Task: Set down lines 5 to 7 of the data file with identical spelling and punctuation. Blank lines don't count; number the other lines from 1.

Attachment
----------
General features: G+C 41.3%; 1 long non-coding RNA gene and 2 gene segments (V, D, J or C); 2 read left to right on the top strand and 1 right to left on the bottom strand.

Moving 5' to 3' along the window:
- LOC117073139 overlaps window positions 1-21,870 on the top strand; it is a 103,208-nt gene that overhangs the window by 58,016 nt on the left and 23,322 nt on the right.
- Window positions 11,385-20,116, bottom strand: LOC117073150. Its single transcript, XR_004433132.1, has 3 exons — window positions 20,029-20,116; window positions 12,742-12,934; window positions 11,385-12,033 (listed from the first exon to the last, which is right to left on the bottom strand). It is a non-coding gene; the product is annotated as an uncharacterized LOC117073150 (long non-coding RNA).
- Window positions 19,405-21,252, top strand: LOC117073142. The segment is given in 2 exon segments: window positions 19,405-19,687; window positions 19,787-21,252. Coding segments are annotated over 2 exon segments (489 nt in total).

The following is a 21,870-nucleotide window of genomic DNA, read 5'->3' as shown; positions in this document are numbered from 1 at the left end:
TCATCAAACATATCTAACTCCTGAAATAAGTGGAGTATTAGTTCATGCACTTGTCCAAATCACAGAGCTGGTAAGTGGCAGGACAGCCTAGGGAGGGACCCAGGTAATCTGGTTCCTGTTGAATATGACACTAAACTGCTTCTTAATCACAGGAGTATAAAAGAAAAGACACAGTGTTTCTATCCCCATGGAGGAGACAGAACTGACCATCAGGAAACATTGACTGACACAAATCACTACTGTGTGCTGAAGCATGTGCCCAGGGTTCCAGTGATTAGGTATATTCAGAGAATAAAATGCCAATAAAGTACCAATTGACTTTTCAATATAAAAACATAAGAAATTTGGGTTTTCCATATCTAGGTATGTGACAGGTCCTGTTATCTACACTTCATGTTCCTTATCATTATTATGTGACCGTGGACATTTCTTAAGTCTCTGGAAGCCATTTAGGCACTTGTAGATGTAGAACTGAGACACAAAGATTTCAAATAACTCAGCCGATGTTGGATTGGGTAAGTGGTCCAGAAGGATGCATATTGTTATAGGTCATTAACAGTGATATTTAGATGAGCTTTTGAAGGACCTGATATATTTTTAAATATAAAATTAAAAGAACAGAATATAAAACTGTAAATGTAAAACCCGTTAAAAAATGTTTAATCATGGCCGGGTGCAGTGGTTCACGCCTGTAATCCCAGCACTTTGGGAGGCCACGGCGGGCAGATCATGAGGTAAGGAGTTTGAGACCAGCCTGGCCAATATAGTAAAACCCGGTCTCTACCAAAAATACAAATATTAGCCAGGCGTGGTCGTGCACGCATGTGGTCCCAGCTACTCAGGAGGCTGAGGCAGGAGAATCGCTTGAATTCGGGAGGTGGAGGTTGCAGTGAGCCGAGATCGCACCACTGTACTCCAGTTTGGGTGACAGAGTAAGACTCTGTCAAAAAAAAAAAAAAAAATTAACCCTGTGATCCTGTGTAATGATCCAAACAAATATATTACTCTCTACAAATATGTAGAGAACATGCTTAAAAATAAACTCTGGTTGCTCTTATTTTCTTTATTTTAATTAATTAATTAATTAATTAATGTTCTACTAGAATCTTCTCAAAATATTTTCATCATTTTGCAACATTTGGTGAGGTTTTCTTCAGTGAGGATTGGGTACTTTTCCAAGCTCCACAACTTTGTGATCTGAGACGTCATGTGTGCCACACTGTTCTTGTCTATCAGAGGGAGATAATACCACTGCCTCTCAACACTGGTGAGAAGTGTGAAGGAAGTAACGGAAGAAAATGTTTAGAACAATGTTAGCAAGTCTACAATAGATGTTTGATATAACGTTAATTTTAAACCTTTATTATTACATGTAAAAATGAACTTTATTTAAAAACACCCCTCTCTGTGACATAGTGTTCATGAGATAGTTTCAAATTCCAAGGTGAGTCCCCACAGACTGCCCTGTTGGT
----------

- Window positions 19,405-21,252, top strand: LOC117073142. The segment is given in 2 exon segments: window positions 19,405-19,687; window positions 19,787-21,252. Coding segments are annotated over 2 exon segments (489 nt in total).

The following is a 21,870-nucleotide window of genomic DNA, read 5'->3' as shown; positions in this document are numbered from 1 at the left end:
TCATCAAACATATCTAACTCCTGAAATAAGTGGAGTATTAGTTCATGCACTTGTCCAAATCACAGAGCTGGTAAGTGGCAGGACAGCCTAGGGAGGGACCCAGGTAATCTGGTTCCTGTTGAATATGACACTAAACTGCTTCTTAATCACAGGAGTATAAAAGAAAAGACACAGTGTTTCTATCCCCATGGAGGAGACAGAACTGACCATCAGGAAACATTGACTGACACAAATCACTACTGTGTGCTGAAGCATGTGCCCAGGGTTCCAGTGATTAGGTATATTCAGAGAATAAAATGCCAATAAAGTACCAATTGACTTTTCAATATAAAAACATAAGAAATTTGGGTTTTCCATATCTAGGTATGTGACAGGTCCTGTTATCTACACTTCATGTTCCTTATCATTATTATGTGACCGTGGACATTTCTTAAGTCTCTGGAAGCCATTTAGGCACTTGTAGATGTAGAACTGAGACACAAAGATTTCAAATAACTCAGCCGATGTTGGATTGGGTAAGTGGTCCAGAAGGATGCATATTGTTATAGGTCATTAACAGTGATATTTAGATGAGCTTTTGAAGGACCTGATATATTTTTAAATATAAAATTAAAAGAACAGAATATAAAACTGTAAATGTAAAACCCGTTAAAAAATGTTTAATCATGGCCGGGTGCAGTGGTTCACGCCTGTAATCCCAGCACTTTGGGAGGCCACGGCGGGCAGATCATGAGGTAAGGAGTTTGAGACCAGCCTGGCCAATATAGTAAAACCCGGTCTCTACCAAAAATACAAATATTAGCCAGGCGTGGTCGTGCACGCATGTGGTCCCAGCTACTCAGGAGGCTGAGGCAGGAGAATCGCTTGAATTCGGGAGGTGGAGGTTGCAGTGAGCCGAGATCGCACCACTGTACTCCAGTTTGGGTGACAGAGTAAGACTCTGTCAAAAAAAAAAAAAAAAATTAACCCTGTGATCCTGTGTAATGATCCAAACAAATATATTACTCTCTACAAATATGTAGAGAACATGCTTAAAAATAAACTCTGGTTGCTCTTATTTTCTTTATTTTAATTAATTAATTAATTAATTAATGTTCTACTAGAATCTTCTCAAAATATTTTCATCATTTTGCAACATTTGGTGAGGTTTTCTTCAGTGAGGATTGGGTACTTTTCCAAGCTCCACAACTTTGTGATCTGAGACGTCATGTGTGCCACACTGTTCTTGTCTATCAGAGGGAGATAATACCACTGCCTCTCAACACTGGTGAGAAGTGTGAAGGAAGTAACGGAAGAAAATGTTTAGAACAATGTTAGCAAGTCTACAATAGATGTTTGATATAACGTTAATTTTAAACCTTTATTATTACATGTAAAAATGAACTTTATTTAAAAACACCCCTCTCTGTGACATAGTGTTCATGAGATAGTTTCAAATTCCAAGGTGAGTCCCCACAGACTGCCCTGTTGGT